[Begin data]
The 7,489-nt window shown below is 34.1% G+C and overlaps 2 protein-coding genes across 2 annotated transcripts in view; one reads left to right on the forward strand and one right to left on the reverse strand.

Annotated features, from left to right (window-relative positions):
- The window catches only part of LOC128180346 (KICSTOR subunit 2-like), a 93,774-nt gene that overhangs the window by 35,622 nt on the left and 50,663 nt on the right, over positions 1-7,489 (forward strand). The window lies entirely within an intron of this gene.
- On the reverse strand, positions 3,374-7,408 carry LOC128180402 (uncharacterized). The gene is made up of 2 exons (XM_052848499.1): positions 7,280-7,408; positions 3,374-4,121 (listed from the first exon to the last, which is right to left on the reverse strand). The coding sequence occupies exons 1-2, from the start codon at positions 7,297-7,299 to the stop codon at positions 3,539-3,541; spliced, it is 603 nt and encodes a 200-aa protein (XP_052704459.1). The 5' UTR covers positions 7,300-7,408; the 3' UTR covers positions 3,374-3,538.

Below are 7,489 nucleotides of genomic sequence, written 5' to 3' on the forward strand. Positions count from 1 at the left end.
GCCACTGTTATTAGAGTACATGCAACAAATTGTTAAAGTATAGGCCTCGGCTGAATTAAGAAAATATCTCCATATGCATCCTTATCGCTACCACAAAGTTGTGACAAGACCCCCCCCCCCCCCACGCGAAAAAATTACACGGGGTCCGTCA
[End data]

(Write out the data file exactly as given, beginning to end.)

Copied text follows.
The 7,489-nt window shown below is 34.1% G+C and overlaps 2 protein-coding genes across 2 annotated transcripts in view; one reads left to right on the forward strand and one right to left on the reverse strand.

Annotated features, from left to right (window-relative positions):
- The window catches only part of LOC128180346 (KICSTOR subunit 2-like), a 93,774-nt gene that overhangs the window by 35,622 nt on the left and 50,663 nt on the right, over positions 1-7,489 (forward strand). The window lies entirely within an intron of this gene.
- On the reverse strand, positions 3,374-7,408 carry LOC128180402 (uncharacterized). The gene is made up of 2 exons (XM_052848499.1): positions 7,280-7,408; positions 3,374-4,121 (listed from the first exon to the last, which is right to left on the reverse strand). The coding sequence occupies exons 1-2, from the start codon at positions 7,297-7,299 to the stop codon at positions 3,539-3,541; spliced, it is 603 nt and encodes a 200-aa protein (XP_052704459.1). The 5' UTR covers positions 7,300-7,408; the 3' UTR covers positions 3,374-3,538.

Below are 7,489 nucleotides of genomic sequence, written 5' to 3' on the forward strand. Positions count from 1 at the left end.
GCCACTGTTATTAGAGTACATGCAACAAATTGTTAAAGTATAGGCCTCGGCTGAATTAAGAAAATATCTCCATATGCATCCTTATCGCTACCACAAAGTTGTGACAAGACCCCCCCCCCCCCCACGCGAAAAAATTACACGGGGTCCGTCA